By partnering with coffee companies, medical professionals and local coffee co-operatives, GFH works to create locally managed, sustainable and effective cervical cancer prevention and treatment programs in coffee producing regions. Currently there are programs in three countries, Mexico, Nicaragua and Tanzania. To date, GFH has provided direct services to over 19,000 women, trained over 270 doctors and nurses to carry on the work, utilized over 150 un- paid volunteers to make our work possible and equipped 15 rural clinics to provide early treatment. These programs emphasize sustainability, creating systems that continue cervical cancer screening and treatment after staff leaves. Sustainability is accomplished by focusing on: community ownership, appropriate technology, replicability, affordability, transferring knowledge and training. Their unique model provides materials, people and skills necessary for communities at origin to continue saving the invaluable lives of women.



SCAA's 2010 Sustainability Award Winner - Coffee Lifeline

Led by Peter Kettler, Coffee Lifeline International is a sustainable initiative that provides coffee farmers with a vital tool – radio – that empowers, as opposed to linking the farmers to charitable revenue streams that often come with limited lifespans. The long-term goal of Coffee Lifeline International is to connect coffee farmers around the world through sustainable, self-powered technology and broadcast of a globally transmitted, weekly "World Café" show that will offer isolated communities the ability to share technical expertise.

"Years ago, sustainability was identified primarily as concern for the environment," said Mr. Kettler. "We now think of sustainability as it addresses a whole range of issues facing not only the farmer, but also his family and the community in which he lives. Coffee Lifeline can address numerous aspects of sustainability including food security, economic stability, health and education, as well as clean water and healthy soil." Worldwide, education and accurate information are key to escaping poverty and achieving economic progress. In sub-Saharan Africa, radio remains the primary means of mass communication. However, the World Bank states that only 1% of the rural population in Rwanda has access to electricity. Most farm families earn less than $300 per year and cannot afford to purchase transistor radio batteries on an ongoing basis. Self-powered Lifeline radios solve the problem by providing access on demand. "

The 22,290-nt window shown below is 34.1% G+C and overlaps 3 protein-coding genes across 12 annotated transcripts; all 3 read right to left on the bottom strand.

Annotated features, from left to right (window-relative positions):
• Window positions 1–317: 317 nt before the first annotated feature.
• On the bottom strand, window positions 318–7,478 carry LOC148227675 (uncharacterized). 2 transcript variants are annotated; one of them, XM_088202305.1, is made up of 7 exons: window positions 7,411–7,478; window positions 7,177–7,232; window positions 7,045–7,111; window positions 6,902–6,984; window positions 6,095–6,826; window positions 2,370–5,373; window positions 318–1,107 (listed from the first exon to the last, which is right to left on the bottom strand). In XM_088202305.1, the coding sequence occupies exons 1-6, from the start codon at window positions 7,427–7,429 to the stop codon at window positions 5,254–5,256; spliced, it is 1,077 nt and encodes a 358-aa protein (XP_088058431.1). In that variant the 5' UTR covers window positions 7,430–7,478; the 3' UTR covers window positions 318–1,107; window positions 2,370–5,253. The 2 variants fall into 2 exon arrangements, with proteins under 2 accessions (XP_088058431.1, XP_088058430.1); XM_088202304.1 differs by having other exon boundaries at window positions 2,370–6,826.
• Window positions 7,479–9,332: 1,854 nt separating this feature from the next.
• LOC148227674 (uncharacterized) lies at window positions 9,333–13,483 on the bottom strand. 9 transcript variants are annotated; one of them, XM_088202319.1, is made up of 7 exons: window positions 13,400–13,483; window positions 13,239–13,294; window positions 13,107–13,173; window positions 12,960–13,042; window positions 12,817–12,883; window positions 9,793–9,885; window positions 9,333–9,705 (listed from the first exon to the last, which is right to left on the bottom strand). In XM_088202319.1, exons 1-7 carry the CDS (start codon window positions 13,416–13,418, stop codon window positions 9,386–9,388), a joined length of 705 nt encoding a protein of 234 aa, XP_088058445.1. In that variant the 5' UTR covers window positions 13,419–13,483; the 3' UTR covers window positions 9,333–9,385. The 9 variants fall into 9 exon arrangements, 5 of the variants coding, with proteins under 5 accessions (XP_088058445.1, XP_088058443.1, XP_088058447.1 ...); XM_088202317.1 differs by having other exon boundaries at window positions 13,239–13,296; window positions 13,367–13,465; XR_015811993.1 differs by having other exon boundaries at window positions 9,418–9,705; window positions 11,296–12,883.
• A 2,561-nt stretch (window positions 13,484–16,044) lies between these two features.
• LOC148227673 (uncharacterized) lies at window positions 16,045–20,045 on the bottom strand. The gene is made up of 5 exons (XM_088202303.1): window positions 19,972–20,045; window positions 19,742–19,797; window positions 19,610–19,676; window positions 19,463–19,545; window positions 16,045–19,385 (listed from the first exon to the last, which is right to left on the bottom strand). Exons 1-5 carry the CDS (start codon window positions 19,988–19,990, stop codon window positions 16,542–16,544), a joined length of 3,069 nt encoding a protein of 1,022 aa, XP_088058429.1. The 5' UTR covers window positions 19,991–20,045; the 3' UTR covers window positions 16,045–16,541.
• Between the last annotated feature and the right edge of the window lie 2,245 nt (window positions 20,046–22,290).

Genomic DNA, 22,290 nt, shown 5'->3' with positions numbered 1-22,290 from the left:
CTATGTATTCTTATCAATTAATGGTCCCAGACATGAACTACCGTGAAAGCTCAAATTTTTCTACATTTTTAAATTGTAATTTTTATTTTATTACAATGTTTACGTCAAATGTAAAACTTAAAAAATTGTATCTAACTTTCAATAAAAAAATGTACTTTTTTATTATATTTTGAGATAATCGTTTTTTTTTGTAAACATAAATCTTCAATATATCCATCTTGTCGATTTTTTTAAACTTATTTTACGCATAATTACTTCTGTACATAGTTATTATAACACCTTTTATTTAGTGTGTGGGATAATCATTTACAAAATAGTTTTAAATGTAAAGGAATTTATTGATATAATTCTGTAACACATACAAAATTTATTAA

Coffee farmers have told us that the growing techniques and advice they learn from the radio have helped them grow higher-quality coffee beans, which in turn will increase income and enable more farm families to send their children to school," said Michelle Riley, external affairs director of Lifeline Energy. "We are grateful to SCAA for honoring Coffee Lifeline with the 2010 Sustainability Award, and we accept it on behalf of the thousands of coffee farmers in Rwanda who are working to make their coffee the best in the world."


SCAA's 2010 Sustainability Award Winner - Coffee Lifeline

Led by Peter Kettler, Coffee Lifeline International is a sustainable initiative that provides coffee farmers with a vital tool – radio – that empowers, as opposed to linking the farmers to charitable revenue streams that often come with limited lifespans. The long-term goal of Coffee Lifeline International is to connect coffee farmers around the world through sustainable, self-powered technology and broadcast of a globally transmitted, weekly "World Café" show that will offer isolated communities the ability to share technical expertise.

"Years ago, sustainability was identified primarily as concern for the environment," said Mr. Kettler. "We now think of sustainability as it addresses a whole range of issues facing not only the farmer, but also his family and the community in which he lives. Coffee Lifeline can address numerous aspects of sustainability including food security, economic stability, health and education, as well as clean water and healthy soil." Worldwide, education and accurate information are key to escaping poverty and achieving economic progress. In sub-Saharan Africa, radio remains the primary means of mass communication. However, the World Bank states that only 1% of the rural population in Rwanda has access to electricity. Most farm families earn less than $300 per year and cannot afford to purchase transistor radio batteries on an ongoing basis. Self-powered Lifeline radios solve the problem by providing access on demand. "

Coffee farmers have told us that the growing techniques and advice they learn from the radio have helped them grow higher-quality coffee beans, which in turn will increase income and enable more farm families to send their children to school," said Michelle Riley, external affairs director of Lifeline Energy. "We are grateful to SCAA for honoring Coffee Lifeline with the 2010 Sustainability Award, and we accept it on behalf of the thousands of coffee farmers in Rwanda who are working to make their coffee the best in the world."


SCAA's 2009 Sustainability Award Winner - Zeri Foundation

ZERI (Zero Emissions Research and Initiatives) started a program in Colombia 15 years ago using waste from coffee farms to grow mushrooms. ZERI says that shiitake mushrooms grow three times faster in the waste than normally. Any waste left over from growing the mushrooms is then used as animal feed.

ZERI's project promotes the use of the pulp to grow mushrooms, which provide a protein-rich food for the community and generate income and jobs when marketed to grocery stores. After the mushrooms are harvested, the used pulp substrate can then be fed to goats, chickens, pigs, or other livestock, which in turn provide additional food as well as manure (to enhance compost).